How do Centrifugal Turbopumps work? How do you make one?

I recently visited Wikipedia to look at centrifugal pumps and axial pumps. Centrifugal pumps are very interesting, and I was wondering how they work in more depth. I really don't understand how they cause such high pressure. The explanations I am finding online are not that good. I was hoping someone would be able to explain using diagrams explaining how it actually works and the physics behind it (not too many equations just the important ones if you believe it is necessary).

Also, I was hoping someone can explain the parts of the turbopump, what they do, and how they look. It would be extremely helpful to have 3D model of a centrifugal turbopump. A 3D model would be very helpful for explaining and making the turbopump.

Thank you

Does anyone have any 3D model link?

• I would think that a 3D model of a internal combustion engine turbocharger would be similar in many respects. The specifications and working fluids are different, but the overall effect is similar. May 4 at 16:26
• Are you possibly on the wrong website? May 4 at 18:51
• @user253751 turbo-machinery is in the scope of space exploration stack exchange. Turbo-pumps are a critical subsystem of many rocket designs. May 5 at 1:59

Good first answer chronologically, https://space.stackexchange.com/a/63586/51373 Please allow me to expand on that, as there is a little more to it.

The pump draws the liquid into it's "eye" by creating a low pressure area as described in that link. The fluid then enters the spinning impeller region. At this point it's velocity is increased by the spinning vanes moving it along, accelerating the fluid; the energy it takes to do this is provided by the motor or engine that's driving the shaft. As it moves outwards along the impeller, the distance covered gets larger and larger, so the fluid is sped up dramatically more and more as it nears the outer edges of the vanes.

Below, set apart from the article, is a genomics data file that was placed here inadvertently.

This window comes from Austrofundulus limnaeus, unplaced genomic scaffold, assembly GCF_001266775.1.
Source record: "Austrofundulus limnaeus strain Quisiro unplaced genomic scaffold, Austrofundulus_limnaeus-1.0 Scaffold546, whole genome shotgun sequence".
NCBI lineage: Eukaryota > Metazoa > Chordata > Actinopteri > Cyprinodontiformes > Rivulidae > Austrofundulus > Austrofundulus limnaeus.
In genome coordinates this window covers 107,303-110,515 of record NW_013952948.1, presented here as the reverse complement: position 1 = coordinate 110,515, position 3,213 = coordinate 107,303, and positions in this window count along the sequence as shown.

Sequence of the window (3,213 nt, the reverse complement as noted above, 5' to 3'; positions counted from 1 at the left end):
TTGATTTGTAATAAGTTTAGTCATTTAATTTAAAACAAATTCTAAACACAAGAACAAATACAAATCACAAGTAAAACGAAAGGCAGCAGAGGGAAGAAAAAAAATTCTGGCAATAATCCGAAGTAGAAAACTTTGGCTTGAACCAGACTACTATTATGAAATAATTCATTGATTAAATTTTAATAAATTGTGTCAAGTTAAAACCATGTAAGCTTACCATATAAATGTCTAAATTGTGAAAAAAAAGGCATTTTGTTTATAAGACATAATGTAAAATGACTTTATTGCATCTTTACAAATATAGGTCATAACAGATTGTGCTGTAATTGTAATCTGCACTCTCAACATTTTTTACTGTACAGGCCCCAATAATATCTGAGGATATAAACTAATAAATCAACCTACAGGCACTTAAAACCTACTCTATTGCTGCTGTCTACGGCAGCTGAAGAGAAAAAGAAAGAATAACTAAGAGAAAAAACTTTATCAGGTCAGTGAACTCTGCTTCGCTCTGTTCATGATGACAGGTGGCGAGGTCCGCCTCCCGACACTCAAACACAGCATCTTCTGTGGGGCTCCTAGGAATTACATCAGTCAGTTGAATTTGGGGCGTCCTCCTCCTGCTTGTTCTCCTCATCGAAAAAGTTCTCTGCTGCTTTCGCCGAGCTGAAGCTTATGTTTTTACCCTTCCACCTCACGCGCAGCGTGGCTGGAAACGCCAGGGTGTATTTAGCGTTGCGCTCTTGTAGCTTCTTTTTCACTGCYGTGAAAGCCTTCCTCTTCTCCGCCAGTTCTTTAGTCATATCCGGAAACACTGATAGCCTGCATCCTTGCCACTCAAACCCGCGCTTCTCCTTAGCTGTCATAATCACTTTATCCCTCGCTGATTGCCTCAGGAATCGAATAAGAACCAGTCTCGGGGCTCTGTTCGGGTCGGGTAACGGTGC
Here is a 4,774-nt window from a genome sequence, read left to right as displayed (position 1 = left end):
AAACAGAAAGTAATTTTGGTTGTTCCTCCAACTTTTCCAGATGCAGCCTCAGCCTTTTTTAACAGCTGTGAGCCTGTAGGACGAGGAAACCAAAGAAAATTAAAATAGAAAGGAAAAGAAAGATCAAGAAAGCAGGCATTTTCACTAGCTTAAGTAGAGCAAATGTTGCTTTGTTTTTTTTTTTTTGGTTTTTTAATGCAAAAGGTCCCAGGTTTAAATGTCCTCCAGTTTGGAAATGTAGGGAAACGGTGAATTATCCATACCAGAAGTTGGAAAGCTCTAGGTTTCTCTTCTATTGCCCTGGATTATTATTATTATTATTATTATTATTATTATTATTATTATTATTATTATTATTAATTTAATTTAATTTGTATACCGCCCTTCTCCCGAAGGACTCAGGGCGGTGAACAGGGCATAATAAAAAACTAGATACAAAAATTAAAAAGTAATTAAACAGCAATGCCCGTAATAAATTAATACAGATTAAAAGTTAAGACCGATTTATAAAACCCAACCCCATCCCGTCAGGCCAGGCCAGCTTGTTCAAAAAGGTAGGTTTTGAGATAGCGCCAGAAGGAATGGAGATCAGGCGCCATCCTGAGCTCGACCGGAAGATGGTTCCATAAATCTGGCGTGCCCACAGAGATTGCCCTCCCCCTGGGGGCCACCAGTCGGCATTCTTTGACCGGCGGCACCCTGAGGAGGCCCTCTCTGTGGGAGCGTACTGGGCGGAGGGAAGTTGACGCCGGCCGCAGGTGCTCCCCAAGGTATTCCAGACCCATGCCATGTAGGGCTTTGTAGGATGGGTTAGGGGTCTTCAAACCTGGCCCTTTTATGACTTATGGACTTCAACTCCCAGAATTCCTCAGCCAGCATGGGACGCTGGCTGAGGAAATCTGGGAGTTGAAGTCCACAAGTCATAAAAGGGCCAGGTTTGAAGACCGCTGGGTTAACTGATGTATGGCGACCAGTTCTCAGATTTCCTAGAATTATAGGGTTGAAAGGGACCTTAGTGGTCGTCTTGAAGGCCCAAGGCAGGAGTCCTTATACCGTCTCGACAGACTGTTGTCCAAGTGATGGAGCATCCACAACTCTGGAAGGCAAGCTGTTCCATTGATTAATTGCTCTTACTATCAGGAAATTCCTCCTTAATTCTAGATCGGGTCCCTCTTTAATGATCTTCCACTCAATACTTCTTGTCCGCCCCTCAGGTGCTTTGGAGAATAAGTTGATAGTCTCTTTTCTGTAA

Finally, the water exits the vanes into what is called the Volute, which gradually gets larger to accommodate all the fluid exiting the vanes, and leads to the outlet. As it gets larger just before the exit, the fluid slows dramatically. The energy from it's velocity is converted into raising pressure, since energy can neither be created nor destroyed, but merely transferred to another form. Hence, even though the inlet and outlet flows are the same, the pressure has been raised on the outlet.

High pressure pumps may have multiple "stages" where this action is repeated a number of times; the outlet of the first stage is directed into the second stage inlet, and that continues in series for all of the stages present. Each stage boosts the pressure higher than before. From a manufacturing standpoint, to maintain simplicity, most of the time all of the impellers are driven by the same shaft, and internal passages carry the flow from one stage outlet to the next stage inlet.

As far as I know, most applications for rocket turbopumps are single stage.

So in summary, a centrifugal pump raises the pressure of a fluid by mechanically imparting energy into the fluid by raising it's velocity, and then at the exit that velocity energy is changed into a raised pressure energy.

Edit: I've seen large steam turbine-driven pumps that could raise pressure by up to 800 psi in a single stage. I'd imagine that these particular pumps are capable of much higher pressures, since you would have to exceed chamber pressure to get flow in there; a Raptor chamber runs at about 30MPa (4,400 psi), plus whatever is needed to push that much fuel and oxidizer through the injector plate.

Extra info that may be of help:

The discharge pressure of a pump varies depending on the resistance to flow in the downstream system. In a more restrictive system, flow is lower, and pressure rises.